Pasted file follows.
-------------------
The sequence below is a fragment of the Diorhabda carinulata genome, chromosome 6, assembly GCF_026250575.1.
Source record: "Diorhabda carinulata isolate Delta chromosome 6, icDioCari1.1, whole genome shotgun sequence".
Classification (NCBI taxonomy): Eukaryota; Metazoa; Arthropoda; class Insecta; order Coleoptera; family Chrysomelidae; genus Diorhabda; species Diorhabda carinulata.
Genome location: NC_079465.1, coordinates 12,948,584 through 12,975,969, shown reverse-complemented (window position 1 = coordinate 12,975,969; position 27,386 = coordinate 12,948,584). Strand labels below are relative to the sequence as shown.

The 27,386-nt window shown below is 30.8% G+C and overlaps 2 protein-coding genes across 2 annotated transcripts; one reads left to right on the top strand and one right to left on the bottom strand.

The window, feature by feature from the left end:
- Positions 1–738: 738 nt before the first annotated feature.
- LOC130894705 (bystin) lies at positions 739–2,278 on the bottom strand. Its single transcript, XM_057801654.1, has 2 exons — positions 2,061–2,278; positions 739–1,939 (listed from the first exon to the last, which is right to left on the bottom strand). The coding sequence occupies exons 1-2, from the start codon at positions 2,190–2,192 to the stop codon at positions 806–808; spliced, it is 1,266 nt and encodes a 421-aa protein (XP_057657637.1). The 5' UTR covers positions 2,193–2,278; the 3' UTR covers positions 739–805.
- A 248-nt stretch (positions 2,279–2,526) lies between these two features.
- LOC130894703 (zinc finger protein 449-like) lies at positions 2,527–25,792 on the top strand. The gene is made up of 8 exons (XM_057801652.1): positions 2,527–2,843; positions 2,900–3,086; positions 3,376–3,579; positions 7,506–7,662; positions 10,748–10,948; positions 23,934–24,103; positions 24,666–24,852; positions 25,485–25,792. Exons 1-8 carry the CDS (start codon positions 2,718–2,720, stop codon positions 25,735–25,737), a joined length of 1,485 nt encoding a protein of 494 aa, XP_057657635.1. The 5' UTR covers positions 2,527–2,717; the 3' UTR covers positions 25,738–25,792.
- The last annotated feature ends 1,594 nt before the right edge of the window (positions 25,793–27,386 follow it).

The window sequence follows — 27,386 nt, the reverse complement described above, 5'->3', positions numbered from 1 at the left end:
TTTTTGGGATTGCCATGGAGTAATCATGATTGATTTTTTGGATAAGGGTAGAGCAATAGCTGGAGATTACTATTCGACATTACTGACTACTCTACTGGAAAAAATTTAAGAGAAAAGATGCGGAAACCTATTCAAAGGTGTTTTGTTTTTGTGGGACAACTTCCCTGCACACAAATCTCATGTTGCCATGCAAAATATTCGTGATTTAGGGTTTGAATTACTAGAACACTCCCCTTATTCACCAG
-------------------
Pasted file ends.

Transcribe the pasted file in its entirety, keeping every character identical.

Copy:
The sequence below is a fragment of the Diorhabda carinulata genome, chromosome 6, assembly GCF_026250575.1.
Source record: "Diorhabda carinulata isolate Delta chromosome 6, icDioCari1.1, whole genome shotgun sequence".
Classification (NCBI taxonomy): Eukaryota; Metazoa; Arthropoda; class Insecta; order Coleoptera; family Chrysomelidae; genus Diorhabda; species Diorhabda carinulata.
Genome location: NC_079465.1, coordinates 12,948,584 through 12,975,969, shown reverse-complemented (window position 1 = coordinate 12,975,969; position 27,386 = coordinate 12,948,584). Strand labels below are relative to the sequence as shown.

The 27,386-nt window shown below is 30.8% G+C and overlaps 2 protein-coding genes across 2 annotated transcripts; one reads left to right on the top strand and one right to left on the bottom strand.

The window, feature by feature from the left end:
- Positions 1–738: 738 nt before the first annotated feature.
- LOC130894705 (bystin) lies at positions 739–2,278 on the bottom strand. Its single transcript, XM_057801654.1, has 2 exons — positions 2,061–2,278; positions 739–1,939 (listed from the first exon to the last, which is right to left on the bottom strand). The coding sequence occupies exons 1-2, from the start codon at positions 2,190–2,192 to the stop codon at positions 806–808; spliced, it is 1,266 nt and encodes a 421-aa protein (XP_057657637.1). The 5' UTR covers positions 2,193–2,278; the 3' UTR covers positions 739–805.
- A 248-nt stretch (positions 2,279–2,526) lies between these two features.
- LOC130894703 (zinc finger protein 449-like) lies at positions 2,527–25,792 on the top strand. The gene is made up of 8 exons (XM_057801652.1): positions 2,527–2,843; positions 2,900–3,086; positions 3,376–3,579; positions 7,506–7,662; positions 10,748–10,948; positions 23,934–24,103; positions 24,666–24,852; positions 25,485–25,792. Exons 1-8 carry the CDS (start codon positions 2,718–2,720, stop codon positions 25,735–25,737), a joined length of 1,485 nt encoding a protein of 494 aa, XP_057657635.1. The 5' UTR covers positions 2,527–2,717; the 3' UTR covers positions 25,738–25,792.
- The last annotated feature ends 1,594 nt before the right edge of the window (positions 25,793–27,386 follow it).

The window sequence follows — 27,386 nt, the reverse complement described above, 5'->3', positions numbered from 1 at the left end:
TTTTTGGGATTGCCATGGAGTAATCATGATTGATTTTTTGGATAAGGGTAGAGCAATAGCTGGAGATTACTATTCGACATTACTGACTACTCTACTGGAAAAAATTTAAGAGAAAAGATGCGGAAACCTATTCAAAGGTGTTTTGTTTTTGTGGGACAACTTCCCTGCACACAAATCTCATGTTGCCATGCAAAATATTCGTGATTTAGGGTTTGAATTACTAGAACACTCCCCTTATTCACCAG